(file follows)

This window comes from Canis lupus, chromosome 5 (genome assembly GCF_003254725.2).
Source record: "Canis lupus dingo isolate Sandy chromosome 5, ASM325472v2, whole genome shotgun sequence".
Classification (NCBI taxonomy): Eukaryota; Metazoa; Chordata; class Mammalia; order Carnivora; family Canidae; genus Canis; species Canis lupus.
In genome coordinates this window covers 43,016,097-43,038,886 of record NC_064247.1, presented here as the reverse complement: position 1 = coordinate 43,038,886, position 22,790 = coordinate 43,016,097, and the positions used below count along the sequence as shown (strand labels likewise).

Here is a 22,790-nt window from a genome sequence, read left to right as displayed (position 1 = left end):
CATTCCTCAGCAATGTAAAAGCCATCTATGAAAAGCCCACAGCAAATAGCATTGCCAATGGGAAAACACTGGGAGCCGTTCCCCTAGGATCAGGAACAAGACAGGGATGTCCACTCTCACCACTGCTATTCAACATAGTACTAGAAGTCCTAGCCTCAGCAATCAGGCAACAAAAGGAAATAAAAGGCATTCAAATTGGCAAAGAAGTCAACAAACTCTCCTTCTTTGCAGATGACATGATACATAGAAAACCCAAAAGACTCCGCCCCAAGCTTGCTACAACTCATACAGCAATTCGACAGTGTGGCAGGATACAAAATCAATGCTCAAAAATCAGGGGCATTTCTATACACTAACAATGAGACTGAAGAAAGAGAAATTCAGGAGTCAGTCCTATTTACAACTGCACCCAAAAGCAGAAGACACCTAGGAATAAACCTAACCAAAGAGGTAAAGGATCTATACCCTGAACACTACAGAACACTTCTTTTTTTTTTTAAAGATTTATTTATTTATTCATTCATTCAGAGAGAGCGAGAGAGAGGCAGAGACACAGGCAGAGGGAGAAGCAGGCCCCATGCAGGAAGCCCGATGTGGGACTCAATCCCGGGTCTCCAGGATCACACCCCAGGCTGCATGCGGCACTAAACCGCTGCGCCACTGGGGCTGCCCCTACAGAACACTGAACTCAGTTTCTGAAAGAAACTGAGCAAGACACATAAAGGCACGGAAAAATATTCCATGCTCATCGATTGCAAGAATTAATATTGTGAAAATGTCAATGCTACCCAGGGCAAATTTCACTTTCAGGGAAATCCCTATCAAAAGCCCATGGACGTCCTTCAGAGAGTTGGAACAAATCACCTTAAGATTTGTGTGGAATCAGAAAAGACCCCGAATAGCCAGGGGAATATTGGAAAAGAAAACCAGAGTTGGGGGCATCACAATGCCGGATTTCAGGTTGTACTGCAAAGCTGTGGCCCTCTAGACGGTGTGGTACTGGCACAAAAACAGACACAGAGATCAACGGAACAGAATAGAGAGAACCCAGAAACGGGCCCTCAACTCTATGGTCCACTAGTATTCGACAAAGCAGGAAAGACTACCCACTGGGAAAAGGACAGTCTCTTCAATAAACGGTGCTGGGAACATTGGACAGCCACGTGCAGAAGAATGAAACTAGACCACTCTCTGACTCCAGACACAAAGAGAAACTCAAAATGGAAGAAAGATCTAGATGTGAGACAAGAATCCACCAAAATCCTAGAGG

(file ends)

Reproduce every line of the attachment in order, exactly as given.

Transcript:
This window comes from Canis lupus, chromosome 5 (genome assembly GCF_003254725.2).
Source record: "Canis lupus dingo isolate Sandy chromosome 5, ASM325472v2, whole genome shotgun sequence".
Classification (NCBI taxonomy): Eukaryota; Metazoa; Chordata; class Mammalia; order Carnivora; family Canidae; genus Canis; species Canis lupus.
In genome coordinates this window covers 43,016,097-43,038,886 of record NC_064247.1, presented here as the reverse complement: position 1 = coordinate 43,038,886, position 22,790 = coordinate 43,016,097, and the positions used below count along the sequence as shown (strand labels likewise).

Here is a 22,790-nt window from a genome sequence, read left to right as displayed (position 1 = left end):
CATTCCTCAGCAATGTAAAAGCCATCTATGAAAAGCCCACAGCAAATAGCATTGCCAATGGGAAAACACTGGGAGCCGTTCCCCTAGGATCAGGAACAAGACAGGGATGTCCACTCTCACCACTGCTATTCAACATAGTACTAGAAGTCCTAGCCTCAGCAATCAGGCAACAAAAGGAAATAAAAGGCATTCAAATTGGCAAAGAAGTCAACAAACTCTCCTTCTTTGCAGATGACATGATACATAGAAAACCCAAAAGACTCCGCCCCAAGCTTGCTACAACTCATACAGCAATTCGACAGTGTGGCAGGATACAAAATCAATGCTCAAAAATCAGGGGCATTTCTATACACTAACAATGAGACTGAAGAAAGAGAAATTCAGGAGTCAGTCCTATTTACAACTGCACCCAAAAGCAGAAGACACCTAGGAATAAACCTAACCAAAGAGGTAAAGGATCTATACCCTGAACACTACAGAACACTTCTTTTTTTTTTTAAAGATTTATTTATTTATTCATTCATTCAGAGAGAGCGAGAGAGAGGCAGAGACACAGGCAGAGGGAGAAGCAGGCCCCATGCAGGAAGCCCGATGTGGGACTCAATCCCGGGTCTCCAGGATCACACCCCAGGCTGCATGCGGCACTAAACCGCTGCGCCACTGGGGCTGCCCCTACAGAACACTGAACTCAGTTTCTGAAAGAAACTGAGCAAGACACATAAAGGCACGGAAAAATATTCCATGCTCATCGATTGCAAGAATTAATATTGTGAAAATGTCAATGCTACCCAGGGCAAATTTCACTTTCAGGGAAATCCCTATCAAAAGCCCATGGACGTCCTTCAGAGAGTTGGAACAAATCACCTTAAGATTTGTGTGGAATCAGAAAAGACCCCGAATAGCCAGGGGAATATTGGAAAAGAAAACCAGAGTTGGGGGCATCACAATGCCGGATTTCAGGTTGTACTGCAAAGCTGTGGCCCTCTAGACGGTGTGGTACTGGCACAAAAACAGACACAGAGATCAACGGAACAGAATAGAGAGAACCCAGAAACGGGCCCTCAACTCTATGGTCCACTAGTATTCGACAAAGCAGGAAAGACTACCCACTGGGAAAAGGACAGTCTCTTCAATAAACGGTGCTGGGAACATTGGACAGCCACGTGCAGAAGAATGAAACTAGACCACTCTCTGACTCCAGACACAAAGAGAAACTCAAAATGGAAGAAAGATCTAGATGTGAGACAAGAATCCACCAAAATCCTAGAGG